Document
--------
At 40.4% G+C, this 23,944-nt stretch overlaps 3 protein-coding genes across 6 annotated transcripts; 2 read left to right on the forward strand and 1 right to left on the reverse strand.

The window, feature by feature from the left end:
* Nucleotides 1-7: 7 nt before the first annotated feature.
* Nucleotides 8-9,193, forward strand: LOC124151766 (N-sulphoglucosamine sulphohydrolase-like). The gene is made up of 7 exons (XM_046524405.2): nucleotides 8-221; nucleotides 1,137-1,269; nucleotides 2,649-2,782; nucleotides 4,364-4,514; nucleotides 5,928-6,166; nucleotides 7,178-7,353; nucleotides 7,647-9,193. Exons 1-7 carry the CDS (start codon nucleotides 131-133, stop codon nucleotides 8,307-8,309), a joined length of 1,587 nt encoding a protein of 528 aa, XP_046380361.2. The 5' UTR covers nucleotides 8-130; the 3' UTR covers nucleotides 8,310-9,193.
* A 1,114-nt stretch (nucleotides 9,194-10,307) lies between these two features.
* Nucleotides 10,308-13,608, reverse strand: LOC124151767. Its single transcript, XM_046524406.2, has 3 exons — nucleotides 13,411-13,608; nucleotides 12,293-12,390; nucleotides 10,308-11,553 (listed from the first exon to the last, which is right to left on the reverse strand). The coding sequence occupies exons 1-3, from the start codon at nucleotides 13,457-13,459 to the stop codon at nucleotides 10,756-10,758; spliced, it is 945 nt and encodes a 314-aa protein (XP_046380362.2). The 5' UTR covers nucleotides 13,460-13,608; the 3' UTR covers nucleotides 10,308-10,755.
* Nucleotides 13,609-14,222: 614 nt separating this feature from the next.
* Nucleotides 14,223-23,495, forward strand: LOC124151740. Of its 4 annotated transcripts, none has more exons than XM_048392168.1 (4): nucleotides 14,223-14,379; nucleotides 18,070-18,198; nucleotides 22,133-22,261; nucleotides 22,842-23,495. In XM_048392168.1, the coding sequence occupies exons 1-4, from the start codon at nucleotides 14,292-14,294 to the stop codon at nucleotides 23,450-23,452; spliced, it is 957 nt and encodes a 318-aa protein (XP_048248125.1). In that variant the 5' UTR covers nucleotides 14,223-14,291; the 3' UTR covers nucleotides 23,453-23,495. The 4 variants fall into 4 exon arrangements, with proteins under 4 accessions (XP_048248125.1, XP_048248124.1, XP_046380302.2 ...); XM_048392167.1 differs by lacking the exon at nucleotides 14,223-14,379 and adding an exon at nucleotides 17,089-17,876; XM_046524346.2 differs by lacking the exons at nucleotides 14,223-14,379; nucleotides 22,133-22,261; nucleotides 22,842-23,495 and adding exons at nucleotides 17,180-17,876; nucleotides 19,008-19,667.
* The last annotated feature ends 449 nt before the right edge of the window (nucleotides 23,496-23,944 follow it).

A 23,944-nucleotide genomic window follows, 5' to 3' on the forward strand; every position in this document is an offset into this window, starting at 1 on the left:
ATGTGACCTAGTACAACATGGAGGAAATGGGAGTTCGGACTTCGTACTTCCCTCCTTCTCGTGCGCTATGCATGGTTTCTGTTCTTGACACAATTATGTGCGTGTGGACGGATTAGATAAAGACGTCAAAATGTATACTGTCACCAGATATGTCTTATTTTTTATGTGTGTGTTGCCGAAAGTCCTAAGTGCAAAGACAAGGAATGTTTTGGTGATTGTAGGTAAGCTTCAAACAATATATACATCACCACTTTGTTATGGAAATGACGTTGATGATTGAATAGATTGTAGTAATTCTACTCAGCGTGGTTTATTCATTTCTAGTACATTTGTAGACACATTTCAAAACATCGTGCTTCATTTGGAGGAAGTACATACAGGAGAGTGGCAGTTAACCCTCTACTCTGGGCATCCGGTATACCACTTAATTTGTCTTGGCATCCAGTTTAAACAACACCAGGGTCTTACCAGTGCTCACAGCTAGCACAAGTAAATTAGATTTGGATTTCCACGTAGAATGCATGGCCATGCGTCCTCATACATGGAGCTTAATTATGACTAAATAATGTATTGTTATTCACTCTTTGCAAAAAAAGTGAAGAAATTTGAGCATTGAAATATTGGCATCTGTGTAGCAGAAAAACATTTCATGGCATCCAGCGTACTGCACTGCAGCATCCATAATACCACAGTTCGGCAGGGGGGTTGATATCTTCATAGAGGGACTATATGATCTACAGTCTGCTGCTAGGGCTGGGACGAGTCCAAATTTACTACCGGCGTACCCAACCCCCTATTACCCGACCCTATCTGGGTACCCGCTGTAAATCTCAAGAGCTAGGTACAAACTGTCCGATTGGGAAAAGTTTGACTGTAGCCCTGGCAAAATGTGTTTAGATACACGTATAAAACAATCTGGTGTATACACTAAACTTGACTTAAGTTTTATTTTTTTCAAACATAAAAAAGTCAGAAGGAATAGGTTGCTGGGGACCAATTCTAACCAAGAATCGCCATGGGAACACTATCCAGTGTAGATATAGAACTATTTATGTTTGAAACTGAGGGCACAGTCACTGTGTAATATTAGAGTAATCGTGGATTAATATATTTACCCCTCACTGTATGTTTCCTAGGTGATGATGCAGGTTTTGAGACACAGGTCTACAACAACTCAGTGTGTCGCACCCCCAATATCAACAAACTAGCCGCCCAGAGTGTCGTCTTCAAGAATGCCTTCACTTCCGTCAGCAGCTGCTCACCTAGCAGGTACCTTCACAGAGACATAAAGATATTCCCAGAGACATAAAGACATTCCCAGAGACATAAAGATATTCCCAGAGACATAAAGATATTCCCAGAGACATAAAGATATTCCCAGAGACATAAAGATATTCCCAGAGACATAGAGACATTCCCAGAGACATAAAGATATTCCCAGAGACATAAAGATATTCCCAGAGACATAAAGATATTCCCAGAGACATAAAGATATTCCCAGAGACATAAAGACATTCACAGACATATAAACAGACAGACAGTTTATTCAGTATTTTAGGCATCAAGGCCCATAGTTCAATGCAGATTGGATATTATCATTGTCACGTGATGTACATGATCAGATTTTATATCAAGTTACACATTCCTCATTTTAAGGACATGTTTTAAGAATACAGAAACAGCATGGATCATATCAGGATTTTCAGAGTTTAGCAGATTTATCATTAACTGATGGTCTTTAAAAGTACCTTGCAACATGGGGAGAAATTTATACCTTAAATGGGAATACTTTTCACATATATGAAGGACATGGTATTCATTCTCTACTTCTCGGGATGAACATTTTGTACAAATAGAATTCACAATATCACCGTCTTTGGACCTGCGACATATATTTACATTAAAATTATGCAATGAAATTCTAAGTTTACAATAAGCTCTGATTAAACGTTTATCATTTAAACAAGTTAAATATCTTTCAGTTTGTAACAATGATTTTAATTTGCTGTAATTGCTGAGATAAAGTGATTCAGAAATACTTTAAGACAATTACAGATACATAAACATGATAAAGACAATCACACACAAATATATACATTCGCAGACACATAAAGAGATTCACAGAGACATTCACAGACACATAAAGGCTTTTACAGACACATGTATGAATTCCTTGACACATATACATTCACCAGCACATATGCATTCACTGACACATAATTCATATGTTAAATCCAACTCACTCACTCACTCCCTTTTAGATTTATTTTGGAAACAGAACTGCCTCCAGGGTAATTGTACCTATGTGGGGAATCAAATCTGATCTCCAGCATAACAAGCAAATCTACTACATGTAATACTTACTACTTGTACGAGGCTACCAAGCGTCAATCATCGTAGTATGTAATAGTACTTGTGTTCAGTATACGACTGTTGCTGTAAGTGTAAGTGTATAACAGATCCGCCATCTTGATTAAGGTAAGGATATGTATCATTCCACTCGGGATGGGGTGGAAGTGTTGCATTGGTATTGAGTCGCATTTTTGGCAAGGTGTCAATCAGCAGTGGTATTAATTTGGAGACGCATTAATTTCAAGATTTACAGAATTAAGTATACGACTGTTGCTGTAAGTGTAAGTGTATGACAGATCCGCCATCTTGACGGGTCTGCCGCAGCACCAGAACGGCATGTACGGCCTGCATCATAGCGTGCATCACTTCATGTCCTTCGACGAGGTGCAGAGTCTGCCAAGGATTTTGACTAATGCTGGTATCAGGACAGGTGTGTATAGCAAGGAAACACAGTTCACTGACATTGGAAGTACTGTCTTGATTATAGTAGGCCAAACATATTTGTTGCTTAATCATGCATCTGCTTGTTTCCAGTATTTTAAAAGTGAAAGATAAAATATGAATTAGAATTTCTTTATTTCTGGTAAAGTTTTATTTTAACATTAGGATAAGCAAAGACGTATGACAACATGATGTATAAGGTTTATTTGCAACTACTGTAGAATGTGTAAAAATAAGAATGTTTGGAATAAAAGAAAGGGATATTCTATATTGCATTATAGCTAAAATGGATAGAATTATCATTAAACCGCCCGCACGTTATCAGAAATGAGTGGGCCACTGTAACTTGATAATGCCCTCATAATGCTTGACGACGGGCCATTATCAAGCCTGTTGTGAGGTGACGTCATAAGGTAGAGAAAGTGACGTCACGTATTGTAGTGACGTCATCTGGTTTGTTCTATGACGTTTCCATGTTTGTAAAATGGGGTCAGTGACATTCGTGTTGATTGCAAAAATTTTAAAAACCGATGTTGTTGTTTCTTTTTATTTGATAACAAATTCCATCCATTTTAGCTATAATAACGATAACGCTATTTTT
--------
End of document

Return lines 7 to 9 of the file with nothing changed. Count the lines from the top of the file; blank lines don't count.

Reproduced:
* Nucleotides 13,609-14,222: 614 nt separating this feature from the next.
* Nucleotides 14,223-23,495, forward strand: LOC124151740. Of its 4 annotated transcripts, none has more exons than XM_048392168.1 (4): nucleotides 14,223-14,379; nucleotides 18,070-18,198; nucleotides 22,133-22,261; nucleotides 22,842-23,495. In XM_048392168.1, the coding sequence occupies exons 1-4, from the start codon at nucleotides 14,292-14,294 to the stop codon at nucleotides 23,450-23,452; spliced, it is 957 nt and encodes a 318-aa protein (XP_048248125.1). In that variant the 5' UTR covers nucleotides 14,223-14,291; the 3' UTR covers nucleotides 23,453-23,495. The 4 variants fall into 4 exon arrangements, with proteins under 4 accessions (XP_048248125.1, XP_048248124.1, XP_046380302.2 ...); XM_048392167.1 differs by lacking the exon at nucleotides 14,223-14,379 and adding an exon at nucleotides 17,089-17,876; XM_046524346.2 differs by lacking the exons at nucleotides 14,223-14,379; nucleotides 22,133-22,261; nucleotides 22,842-23,495 and adding exons at nucleotides 17,180-17,876; nucleotides 19,008-19,667.
* The last annotated feature ends 449 nt before the right edge of the window (nucleotides 23,496-23,944 follow it).